On This Day in Colts History
After another loss to the Tennessee Titans, the Indianapolis Colts travel down to Jacksonville for a rematch with the Jaguars. The first time around, things did not go well, as the Colts were blanked at home and gave up 10 sacks to Calais Campbell and Co.
Circumstances have hardly changed since then, with the Colts’ record a dismal 3-8 versus Jacksonville’s respectable 7-4. A loss to the Cardinals in Arizona last week dropped the Jags into second place in the AFC South behind Tennessee, and they will likely come into today with some extra motivation to keep pace with the Titans who host the equally-struggling Houston Texans. A fired up Jaguars squad is bad news for the Colts. Worse news is that today, December 3, has never witnessed an Indianapolis Colts victory.
December 3, 1989
Patriots 22, Colts 16
The Colts entered this game at 6-6, two games up on AFC East rival New England. They walked away 6-7 after giving up 13 points in the fourth quarter, including a 10-yard rushing touchdown by running back John Stephens, squandering a 16-15 lead and the game. Eric Dickerson ran for only 80 yards on 24 carries, and Jack Trudeau was even less impressive; he completed 12 of 30 passes and added three interceptions. Indianapolis would finish the season at 8-8, while New England failed to win another game after this one.
December 3, 1995
Panthers 13, Colts 10
Once again, the 7-5 Colts lost a game on the road to a team with two fewer wins. Carolina rallied back from a 10-0 first quarter deficit in front of the “home” crowd at Clemson’s Memorial Stadium. 1995 was Carolina’s inaugural season as the NFL’s newest expansion franchise, and Ericsson Stadium (now Bank of America Stadium) did not open until their second year of existence. Even more frustrating than missed construction deadlines is the offensive performance put on display by these two teams: there were a meager 455 combined yards and four turnovers, and neither quarterback completed 50 percent of his passing attempts. This Colts team rebounded nicely, if you’ll recall, on their way to the AFC Championship Game loss to Pittsburgh (catch the ball, Aaron Bailey!). Carolina’s head coach, Dom Capers, and defensive coordinator, Vic Fangio, are still kicking it around the league today—they are the defensive coordinators in Green Bay and Chicago, respectively.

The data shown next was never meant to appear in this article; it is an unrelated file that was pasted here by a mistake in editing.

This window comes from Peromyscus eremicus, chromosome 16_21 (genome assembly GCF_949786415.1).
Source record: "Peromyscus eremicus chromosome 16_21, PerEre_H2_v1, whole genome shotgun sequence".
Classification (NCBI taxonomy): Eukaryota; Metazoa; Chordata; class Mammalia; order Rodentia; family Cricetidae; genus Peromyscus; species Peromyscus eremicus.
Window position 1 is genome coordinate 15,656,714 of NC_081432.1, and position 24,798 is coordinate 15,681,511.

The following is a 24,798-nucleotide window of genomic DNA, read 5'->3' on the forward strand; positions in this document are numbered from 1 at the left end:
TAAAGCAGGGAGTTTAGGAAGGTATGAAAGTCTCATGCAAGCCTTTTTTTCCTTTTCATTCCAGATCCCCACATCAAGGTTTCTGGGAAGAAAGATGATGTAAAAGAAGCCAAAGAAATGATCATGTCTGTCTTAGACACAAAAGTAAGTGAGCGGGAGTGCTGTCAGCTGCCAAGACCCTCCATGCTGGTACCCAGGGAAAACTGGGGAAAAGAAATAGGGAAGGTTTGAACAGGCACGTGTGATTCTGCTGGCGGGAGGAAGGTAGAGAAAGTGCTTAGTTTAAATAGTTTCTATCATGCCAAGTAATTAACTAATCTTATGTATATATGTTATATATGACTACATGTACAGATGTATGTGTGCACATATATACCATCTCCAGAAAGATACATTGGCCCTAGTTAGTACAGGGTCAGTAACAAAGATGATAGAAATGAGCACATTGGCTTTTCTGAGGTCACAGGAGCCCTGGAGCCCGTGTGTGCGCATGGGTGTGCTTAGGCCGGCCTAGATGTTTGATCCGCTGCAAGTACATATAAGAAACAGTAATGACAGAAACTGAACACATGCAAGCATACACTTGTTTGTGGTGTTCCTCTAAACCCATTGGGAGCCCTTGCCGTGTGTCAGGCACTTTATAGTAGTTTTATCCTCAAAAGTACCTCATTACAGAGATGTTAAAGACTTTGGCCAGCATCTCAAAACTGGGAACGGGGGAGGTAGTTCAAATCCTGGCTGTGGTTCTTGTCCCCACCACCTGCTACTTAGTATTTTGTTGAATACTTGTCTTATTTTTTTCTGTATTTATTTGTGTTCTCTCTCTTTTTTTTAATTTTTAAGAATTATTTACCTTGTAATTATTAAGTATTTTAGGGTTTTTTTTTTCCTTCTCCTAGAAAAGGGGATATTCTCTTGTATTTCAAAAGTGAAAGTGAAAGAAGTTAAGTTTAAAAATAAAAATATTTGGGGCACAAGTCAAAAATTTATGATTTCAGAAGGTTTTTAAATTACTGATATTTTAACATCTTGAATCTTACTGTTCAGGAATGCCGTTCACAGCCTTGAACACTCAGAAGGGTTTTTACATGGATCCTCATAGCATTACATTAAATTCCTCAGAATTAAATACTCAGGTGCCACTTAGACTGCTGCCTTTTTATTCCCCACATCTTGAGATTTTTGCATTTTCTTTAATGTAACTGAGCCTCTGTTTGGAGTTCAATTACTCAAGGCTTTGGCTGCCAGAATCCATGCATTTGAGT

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December 3, 2000
Jets 27, Colts 17
This was a game of swings, which saw New York hold a 20-0 halftime lead and Indianapolis climb all the way back to 20-17 before Curtis Martin put the game out of reach with a touchdown run inside of four minutes. The Jets actually ran the crap out of the ball, scientifically speaking, to the tune of 211 yards on 39 carries. The Colts were not so effective on the ground, churning out only 49 yards. Well, when you’re down 20-0, you can’t exactly stick to the run. Peyton Manning threw for 339 yards and two touchdowns. Games like this were the knock on pre-2006 Manning: he can’t win on the road/in the cold/against a 3-4 defense/etc. Glad we don’t hear that nonsense anymore.
December 3, 2006
Titans 20, Colts 17
Not only have the Indianapolis Colts never won on December 3, but they have also never played at home. In Nashville 11 years ago, Jeff Fisher and Vince Young won a very Jeff Fisher and Vince Young type of game: Tennessee ran 35 times and only passed 25, completing 15 for 163 yards. Is that the highest offensive output of Fisher’s coaching career? I wonder. Indy lost twice more over the course of the season, but that postseason run makes it all worthwhile. Fisher’s Titans finished 8-8, which sounds eerily familiar…
While we would all like to see a Colts victory because they’re our team, it’s best to just watch this season slide away. 3-13 is good for draft purposes. Have a drink and enjoy the implosion. Cheers!
Thanks for reading, and as always, Go Colts!
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